Recently, David Butler wrote on the complexity of the League of Ireland, an entry which attracted quite a bit of attention. The post had been stimulated by research we are conducting in the area. Another snippet from this considers the number of goals scored on the back of the various rule changes initiated in the League from 1971 to 2014.
One of the many common mistakes we make as decision-makers is to over estimate the chances of an unlikely event occurring, despite evidence existing to the contrary. One such example can be seen in sports betting. Betting shops often advertise score line results prior to games. One such example I saw recently was for the Burnley vs. Arsenal match. The ad read (if my memory serves me right), "Burnley 1 - 4 Arsenal 22-1. Bet €10 collect €230". The game ended Burnley 0 - 1 Arsenal. The simple fact is that very few games ever end up 1 - 4. The League of Ireland is no different.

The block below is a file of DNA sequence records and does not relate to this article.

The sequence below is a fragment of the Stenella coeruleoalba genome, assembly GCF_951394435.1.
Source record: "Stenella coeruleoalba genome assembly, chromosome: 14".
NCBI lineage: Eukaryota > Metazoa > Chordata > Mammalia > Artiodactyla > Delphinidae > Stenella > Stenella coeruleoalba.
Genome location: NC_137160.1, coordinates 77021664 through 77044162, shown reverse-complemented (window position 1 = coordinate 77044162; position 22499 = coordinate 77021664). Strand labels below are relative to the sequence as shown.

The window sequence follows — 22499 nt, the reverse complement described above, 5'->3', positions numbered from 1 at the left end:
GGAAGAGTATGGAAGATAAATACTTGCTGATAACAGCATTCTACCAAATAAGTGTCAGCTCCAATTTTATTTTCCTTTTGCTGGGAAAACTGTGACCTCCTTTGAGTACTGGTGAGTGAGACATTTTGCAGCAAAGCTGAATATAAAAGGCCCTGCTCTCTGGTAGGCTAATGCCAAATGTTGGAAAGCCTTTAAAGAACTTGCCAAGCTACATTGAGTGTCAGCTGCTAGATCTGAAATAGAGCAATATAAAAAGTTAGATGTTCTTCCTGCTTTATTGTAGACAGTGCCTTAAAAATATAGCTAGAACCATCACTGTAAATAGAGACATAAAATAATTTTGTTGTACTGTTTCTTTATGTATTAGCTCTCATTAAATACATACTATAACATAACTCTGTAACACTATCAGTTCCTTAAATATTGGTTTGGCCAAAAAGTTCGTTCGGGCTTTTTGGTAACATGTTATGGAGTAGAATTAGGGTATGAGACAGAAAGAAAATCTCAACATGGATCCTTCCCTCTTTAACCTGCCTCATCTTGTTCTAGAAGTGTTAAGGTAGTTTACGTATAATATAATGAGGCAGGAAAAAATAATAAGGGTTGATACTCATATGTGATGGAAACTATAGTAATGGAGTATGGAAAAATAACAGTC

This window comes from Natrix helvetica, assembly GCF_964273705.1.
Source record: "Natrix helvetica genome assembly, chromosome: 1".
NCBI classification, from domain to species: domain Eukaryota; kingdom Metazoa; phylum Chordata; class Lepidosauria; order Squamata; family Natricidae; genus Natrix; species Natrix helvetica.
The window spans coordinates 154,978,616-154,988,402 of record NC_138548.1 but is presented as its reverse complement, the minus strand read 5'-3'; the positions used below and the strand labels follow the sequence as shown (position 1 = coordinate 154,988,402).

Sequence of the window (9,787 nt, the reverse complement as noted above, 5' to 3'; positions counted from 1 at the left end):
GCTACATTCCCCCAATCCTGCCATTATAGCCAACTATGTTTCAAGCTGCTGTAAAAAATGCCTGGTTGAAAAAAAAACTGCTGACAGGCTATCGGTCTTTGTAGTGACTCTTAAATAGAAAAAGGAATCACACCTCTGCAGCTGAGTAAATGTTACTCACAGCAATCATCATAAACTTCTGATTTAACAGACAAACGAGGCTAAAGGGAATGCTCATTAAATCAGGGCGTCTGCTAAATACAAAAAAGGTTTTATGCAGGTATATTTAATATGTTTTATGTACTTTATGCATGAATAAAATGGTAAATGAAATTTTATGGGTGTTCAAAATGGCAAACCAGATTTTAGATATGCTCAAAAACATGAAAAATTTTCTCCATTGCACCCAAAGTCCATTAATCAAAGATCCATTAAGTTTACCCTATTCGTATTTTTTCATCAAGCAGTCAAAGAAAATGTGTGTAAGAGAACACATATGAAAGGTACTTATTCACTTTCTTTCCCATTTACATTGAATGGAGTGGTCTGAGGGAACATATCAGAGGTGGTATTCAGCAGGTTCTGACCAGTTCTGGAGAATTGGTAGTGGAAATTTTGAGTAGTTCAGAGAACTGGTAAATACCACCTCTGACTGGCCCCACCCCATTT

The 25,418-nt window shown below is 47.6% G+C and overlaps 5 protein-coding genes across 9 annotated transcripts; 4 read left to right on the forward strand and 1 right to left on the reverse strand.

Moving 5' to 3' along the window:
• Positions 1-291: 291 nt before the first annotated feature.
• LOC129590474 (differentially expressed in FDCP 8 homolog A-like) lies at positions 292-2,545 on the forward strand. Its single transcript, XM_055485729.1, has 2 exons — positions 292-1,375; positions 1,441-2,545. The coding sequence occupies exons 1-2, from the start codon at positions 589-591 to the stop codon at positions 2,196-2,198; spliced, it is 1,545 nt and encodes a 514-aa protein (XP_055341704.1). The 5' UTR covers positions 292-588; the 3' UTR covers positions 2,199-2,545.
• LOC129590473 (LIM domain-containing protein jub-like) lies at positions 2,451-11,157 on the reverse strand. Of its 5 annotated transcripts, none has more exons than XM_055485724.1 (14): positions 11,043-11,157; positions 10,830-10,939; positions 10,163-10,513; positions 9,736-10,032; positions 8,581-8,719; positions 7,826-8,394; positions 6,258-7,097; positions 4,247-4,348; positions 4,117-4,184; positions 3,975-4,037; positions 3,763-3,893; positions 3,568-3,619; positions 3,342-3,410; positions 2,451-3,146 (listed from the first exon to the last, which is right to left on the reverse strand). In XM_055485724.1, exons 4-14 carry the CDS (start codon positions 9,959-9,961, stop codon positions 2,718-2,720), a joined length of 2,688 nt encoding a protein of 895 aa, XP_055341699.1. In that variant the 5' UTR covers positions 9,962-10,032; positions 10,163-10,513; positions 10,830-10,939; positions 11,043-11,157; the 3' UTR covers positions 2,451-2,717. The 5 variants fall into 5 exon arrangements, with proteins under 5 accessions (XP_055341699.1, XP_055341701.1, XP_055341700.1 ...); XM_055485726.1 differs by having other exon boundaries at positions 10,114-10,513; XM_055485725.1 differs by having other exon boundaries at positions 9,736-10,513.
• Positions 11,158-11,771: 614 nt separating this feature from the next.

Below is a matrix which provides an overview of the frequency of match results in the League of Ireland from 1971 to 2014. These results are very similar to those of the Football League in England.
In the context of the LoI more than 40% of games ended either 0-0, 1-0, 0-1 or 1-1. Including games that finished 2-0, 2-1, 2-2, 0-2 and 1-2 we find that more than 71% of games are covered by these nine possible score lines. Including score lines 3-0, 3-1, 3-2, 3-3, 0-3, 1-3 and 2-3, we find that 89% of games end in results ranging from scoreless draws at one extreme to games where both teams scored 3 goals each, with the match ended tied at 3-3. Every other scoreline is made up by the remaining 10%.
So when you watch a match, the chances of 1-4 are very limited. It's probably best to expect 1-1 or 1-0.